Media and Skills
Art Appreciation and Reflection
Listening and Appreciation
Creative Expression & Movement
Health Education plays a key role in the development of the whole child. Students will develop movement skills, the ability to work as part of a team, overall fitness, and build character. This year the curriculum will emphasize cooperative games, team sports, health and fitness, and creating an atmosphere of mutual respect through positive language and sportsmanship. By incorporating music and engaging activities, the program encourages students to be healthy and active, and fosters lifelong appreciation of fitness.
Daily Routine and Curriculum at a glance
Students will start each session by entering the gym and sitting in their assigned role spots. At this time there will be a review of previous skills learned as well as an introduction of new skills that the class will be using in the day’s activity. Some of the units we will cover this year include soccer, various takes on dodge ball, softball, handball, gaga, basketball, volleyball, and cricket. PE class will conclude by students returning to their role spots where I will wrap up the day’s lesson. In addition, students in grades second through fifth will have fitness days once a week. These days will focus more on activities designated to increase the students’ overall fitness level rather than their skill level.
Dress Code: Running shoes and clothing that is comfortable for physical activity are a must. Look through your child’s wardrobe for a couple of t-shirts that can get dirty and sweaty and dedicate them to PE. Footwear such as boots and flip-flops are inappropriate. Remember to dress for PE on the right day. There is a handy reminder below.
The focus for this group will be developing motor skills, eye-tracking, and balancing. Students begin learning games and start thinking about rules and strategies. The concept of good sportsmanship is modeled, reinforced, and practiced. Gan has PE on Thursday.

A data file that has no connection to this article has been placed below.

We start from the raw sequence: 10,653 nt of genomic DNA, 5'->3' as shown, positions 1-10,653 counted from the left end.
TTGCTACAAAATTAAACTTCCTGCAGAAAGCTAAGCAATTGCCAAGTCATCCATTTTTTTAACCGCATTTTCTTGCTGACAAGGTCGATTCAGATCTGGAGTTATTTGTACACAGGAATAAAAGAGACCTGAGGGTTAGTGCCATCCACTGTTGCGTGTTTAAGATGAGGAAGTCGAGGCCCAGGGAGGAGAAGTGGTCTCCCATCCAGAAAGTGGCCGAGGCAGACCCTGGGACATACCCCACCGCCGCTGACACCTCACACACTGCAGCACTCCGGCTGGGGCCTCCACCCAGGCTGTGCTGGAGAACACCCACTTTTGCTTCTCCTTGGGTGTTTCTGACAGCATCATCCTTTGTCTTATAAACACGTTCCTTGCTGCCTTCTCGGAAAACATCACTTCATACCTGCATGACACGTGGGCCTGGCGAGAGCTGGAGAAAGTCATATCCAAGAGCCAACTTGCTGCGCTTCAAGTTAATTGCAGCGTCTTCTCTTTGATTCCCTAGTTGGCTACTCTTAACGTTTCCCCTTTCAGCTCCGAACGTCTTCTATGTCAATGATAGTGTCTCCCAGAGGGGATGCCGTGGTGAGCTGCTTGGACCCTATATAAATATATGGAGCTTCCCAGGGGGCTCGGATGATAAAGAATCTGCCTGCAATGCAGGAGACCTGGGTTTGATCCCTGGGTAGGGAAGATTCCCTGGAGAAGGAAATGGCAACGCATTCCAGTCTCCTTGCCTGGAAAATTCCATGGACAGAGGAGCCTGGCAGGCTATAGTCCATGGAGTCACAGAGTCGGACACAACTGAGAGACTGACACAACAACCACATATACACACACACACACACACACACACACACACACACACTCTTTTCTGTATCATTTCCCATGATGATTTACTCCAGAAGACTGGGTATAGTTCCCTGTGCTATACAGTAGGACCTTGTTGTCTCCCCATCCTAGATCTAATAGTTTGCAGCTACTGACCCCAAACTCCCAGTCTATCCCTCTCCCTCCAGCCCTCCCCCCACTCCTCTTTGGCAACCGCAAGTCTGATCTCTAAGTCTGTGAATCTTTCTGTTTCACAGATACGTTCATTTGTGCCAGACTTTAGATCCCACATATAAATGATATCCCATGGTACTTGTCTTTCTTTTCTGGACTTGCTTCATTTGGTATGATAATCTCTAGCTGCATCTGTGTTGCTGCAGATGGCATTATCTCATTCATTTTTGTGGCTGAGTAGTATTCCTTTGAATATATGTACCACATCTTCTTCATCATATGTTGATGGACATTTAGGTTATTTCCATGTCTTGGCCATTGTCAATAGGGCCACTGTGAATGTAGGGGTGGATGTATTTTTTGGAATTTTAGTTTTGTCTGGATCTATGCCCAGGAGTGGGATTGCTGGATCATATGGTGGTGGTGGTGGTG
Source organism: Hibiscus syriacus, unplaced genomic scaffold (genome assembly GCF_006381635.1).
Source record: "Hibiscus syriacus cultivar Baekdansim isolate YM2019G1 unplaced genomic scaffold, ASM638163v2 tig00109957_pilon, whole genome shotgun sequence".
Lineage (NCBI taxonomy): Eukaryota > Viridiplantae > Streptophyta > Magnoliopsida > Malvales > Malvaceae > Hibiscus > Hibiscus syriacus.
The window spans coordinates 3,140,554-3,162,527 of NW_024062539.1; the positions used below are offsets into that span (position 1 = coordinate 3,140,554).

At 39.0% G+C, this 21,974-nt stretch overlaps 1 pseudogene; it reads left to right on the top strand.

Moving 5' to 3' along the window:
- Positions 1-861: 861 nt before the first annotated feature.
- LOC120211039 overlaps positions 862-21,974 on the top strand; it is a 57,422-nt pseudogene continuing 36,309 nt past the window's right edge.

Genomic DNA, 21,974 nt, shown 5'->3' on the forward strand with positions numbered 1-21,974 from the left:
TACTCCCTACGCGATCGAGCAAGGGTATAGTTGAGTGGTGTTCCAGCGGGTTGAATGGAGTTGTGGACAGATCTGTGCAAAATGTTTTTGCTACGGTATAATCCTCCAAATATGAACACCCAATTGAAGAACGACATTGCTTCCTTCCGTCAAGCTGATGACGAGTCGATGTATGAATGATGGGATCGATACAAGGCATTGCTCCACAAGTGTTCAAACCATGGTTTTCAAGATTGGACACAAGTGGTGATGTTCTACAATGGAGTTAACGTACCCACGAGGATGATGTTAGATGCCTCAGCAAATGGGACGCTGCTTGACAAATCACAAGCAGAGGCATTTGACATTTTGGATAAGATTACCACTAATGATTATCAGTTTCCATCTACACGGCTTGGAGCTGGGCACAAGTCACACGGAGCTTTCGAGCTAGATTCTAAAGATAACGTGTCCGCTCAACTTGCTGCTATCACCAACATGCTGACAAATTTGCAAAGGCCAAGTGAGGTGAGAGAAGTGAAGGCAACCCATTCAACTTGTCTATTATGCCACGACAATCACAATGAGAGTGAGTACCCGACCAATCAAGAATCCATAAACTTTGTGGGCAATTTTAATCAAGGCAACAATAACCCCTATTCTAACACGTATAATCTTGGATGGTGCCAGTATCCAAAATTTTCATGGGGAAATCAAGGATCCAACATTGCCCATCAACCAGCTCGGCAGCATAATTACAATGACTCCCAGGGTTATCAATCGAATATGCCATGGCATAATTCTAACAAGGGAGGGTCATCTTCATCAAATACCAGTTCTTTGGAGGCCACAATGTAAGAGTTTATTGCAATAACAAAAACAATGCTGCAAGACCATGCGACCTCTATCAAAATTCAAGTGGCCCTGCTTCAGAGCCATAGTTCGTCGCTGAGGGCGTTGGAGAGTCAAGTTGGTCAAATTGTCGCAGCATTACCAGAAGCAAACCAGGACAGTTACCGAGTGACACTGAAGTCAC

In Kindergraten-2nd grade, children experience, practice, learn, and demonstrate all of the elements of movement: Body (body parts, action words), Shape (fantastic shapes, puzzle shapes with a friend or group, and changing the shape of the whole body while moving), Space (low/middle/high levels, directions in space, small/medium/big movements, spatial relationships of over/under/in front/behind/beside/around, straight/curved pathways) and Energy (smooth/tight/powerful/delicate/unhurried). During these lessons, students explore and demonstrate these skills using stories, props, movement exploration, working alone or with a partner as they play movement games and assess/coach one another’s skill development. In addition to making simple choreography projects, students begin to learn to read written movement notation for locomotor actions and directions as they develop their locomotor abilities. During these years the students learn to roll up and down through the spine, to stretch the legs fully, to point the toes while jumping and develop a strong proficiency to balance on one leg in varied positions as they learn about having a center and edges. Students learn a great deal about working with partners and learn a few simple folk dances, which coordinate with the movement concept they are studying.
Gan students will have the following curriculum introduced to them:
Kindergarten days are full, exciting, and stimulating. Your children are busy learning how to grow into healthy, compassionate, inquisitive citizens of our planet.
Hot Lunch – Please pack extra food at the beginning of the year just in case your child does not like the hot lunch.
Field trips – We go on several field trips throughout the year. If you can drive, please let us know when and what days of the work best.
Mornings – Please try to be on time. Please let your child be responsible for his/her backpack and materials.
Volunteers – If you would like to volunteer in the classroom, please let us know. On Thursday morning we welcome parents for one-on-one reading with the students. We also love to have you visit and share your expertise.
Oneg Shabbat– All families will be assigned a date to celebrate their child. Families are encouraged to invite family members and friends who are important to their child to our Oneg Shabbat. The Oneg begins 45 minutes before dismissal. Families are encouraged to bring Shabbat objects that are special to their child and to make a donation to the office to cover the cost of challah and juice.
For other classroom protocol issues, please refer to the Nuts and Bolts handout from the first day of school.